Nerval's Lobster writes: Retail giant Target continues to drastically downplay the impact of the massive data breach it suffered during December, even while admitting the number of customers affected is nearly twice as large as it had previously estimated. Target admitted today the massive data breach it suffered during the Christmas shopping season was more than twice as large and far more serious than previously disclosed. A Jan. 10 press release admits the number of customers affected by the second-largest corporate data breach in history had increased from 40 million to 70 million, and that the data stolen included emails, phone numbers, street addresses and other information absent from the stolen transactional data that netted thieves 40 million debit- and credit-card numbers and PINs. “As part of Target’s ongoing forensic investigation, it has been determined that certain guest information — separate from the payment card data previously disclosed — was taken during the data breach” according to Target’s statement. “This theft is not a new breach, but was uncovered as part of the ongoing investigation.” The new revalation does represent a new breach, however, or at least the breach of an unrelated system during the period covered during the same attack, according to the few details Target has released. Most analysts and news outlets have blamed the breach on either the security of Target’s Windows-based Point-of-Sale systems or the company’s failure to fulfill its security obligations under the Payment Card Industry Data Security Standard (PCI DSS).
An anonymous reader writes: The PC market continues to be in free fall, having now seen its seventh consecutive quarter of declining worldwide shipments. Worldwide PC shipments dropped to 82.6 million units in the fourth quarter of 2013, according to Gartner, a 6.9 percent decrease from the same period last year. It’s worth emphasizing that this past quarter resulted in a total of 315.9 million units shipped in 2013, a 10 percent decline from 2012, and the worst decline in PC market history. The overall shipment level was equal to the one in 2009.
SmartAboutThings writes: StatCounter has available interesting data when it comes to the market share of operating systems for the entire year of 2913. In the United States, Windows Vista had a market share of 9.29% compared to Windows 8s market share of 6.6%. In Europe, Windows 8 managed to obtain only 5.95% of the operating systems market while Vista had less than in the United States, 7.67%. Mac OS X was above Windows Vista in both geographical locations, as well. Windows 7 still remains the absolute leader, being followed by Windows XP. On a worldwide scale, though, Windows 8 has managed to surpass Windows Vista, with 6.12% compared to 5.85%. So, this means that it wasn’t Europe and North America which drove the Windows 8 adoption, but the rest of the world. The data provided by Stat Counter only covers desktop PCs laptops.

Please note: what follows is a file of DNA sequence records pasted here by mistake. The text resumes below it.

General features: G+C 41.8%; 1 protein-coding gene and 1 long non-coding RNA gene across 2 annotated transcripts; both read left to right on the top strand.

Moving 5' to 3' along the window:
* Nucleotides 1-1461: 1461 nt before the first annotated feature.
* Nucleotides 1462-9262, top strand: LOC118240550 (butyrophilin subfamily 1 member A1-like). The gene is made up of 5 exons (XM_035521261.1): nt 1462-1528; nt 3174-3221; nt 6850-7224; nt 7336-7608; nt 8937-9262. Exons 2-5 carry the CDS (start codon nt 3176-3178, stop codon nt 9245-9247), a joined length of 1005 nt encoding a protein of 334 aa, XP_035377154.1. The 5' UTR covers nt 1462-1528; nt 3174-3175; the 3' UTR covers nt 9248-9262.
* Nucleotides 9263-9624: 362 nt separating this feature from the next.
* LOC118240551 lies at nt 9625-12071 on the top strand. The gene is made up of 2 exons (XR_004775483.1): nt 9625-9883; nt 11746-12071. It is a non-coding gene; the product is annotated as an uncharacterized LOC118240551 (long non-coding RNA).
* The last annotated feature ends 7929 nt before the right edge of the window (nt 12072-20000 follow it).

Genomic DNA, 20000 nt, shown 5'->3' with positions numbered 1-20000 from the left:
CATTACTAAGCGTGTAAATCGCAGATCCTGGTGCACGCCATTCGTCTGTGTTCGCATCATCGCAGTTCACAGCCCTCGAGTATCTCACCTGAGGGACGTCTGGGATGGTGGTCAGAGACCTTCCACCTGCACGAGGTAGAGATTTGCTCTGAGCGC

An anonymous reader writes: GNOME D-Bus finds its way into mainstream Linux Kernel. As this was another decision that found its agreement at FOSDEM 2013. this besides going Java Scrip and Sandboxing Apps.
redletterdave writes: "The iPhone may be one of the bestselling smartphones on the planet, but Apple co-founder Steve Wozniak believes Apple's flagship smartphone has fallen behind its competitors, namely those built by Samsung, when it comes to smartphone features. Speaking at Businessweek's Best Brand Awards on Thursday evening, Wozniak said he was proud of how loyal Apple fans were to the iPhone, but also said 'this loyalty is not given,' shortly before denouncing his own company's smartphone. 'Currently we are, in my opinion, somewhat behind with features in the smartphone business,' Wozniak said. 'Others have caught up. Samsung is a big competitor. But precisely because they are currently making great products.'"
NettiWelho writes: Data from Net Applications shows that Windows 8 is less popular than Windows Vista, the operating system that proved unpopular with the enthusiast audience.
Windows 8 usage uptake has slipped behind Vista’s in the same point in its release. Windows 8 online usage share is around 1.6% of all Windows PC’s which is less than the 2.2% share that Windows Vista commanded at the same two month mark after release.
Net Applications monitor operating system usage by recording OS version for around 40,000 sites it monitors for clients.
The slowdown for Windows 8 adoption is a bad sign for Microsoft who experienced great success with the release of Windows 7.
Data was measured up to the 22nd of December, so there is still time by the end of the month for Windows 8 to claim a higher percentage of the user base.
An anonymous reader writes: Software vulnerabilities will be the main target of cyber-criminals next year. In 2012, Java, which is installed on hundreds of millions of devices, was repeatedly compromised and used to actively infect millions of users. Adobe, given the popularity of its applications (Acrobat Reader, Flash, etc.) and its multiple security flaws, was also one of the favorite tools for massively infecting users as well as for targeted attacks.
whisper_jeff writes: A number of newly-purchased standard units are showing an "Assembled in America" notation. While the markings don't necessarily mean that Apple is in the midst of transferring its entire assembly operation from China to the U.S., it does indicate that at least a few of the new iMacs were substantially assembled domestically.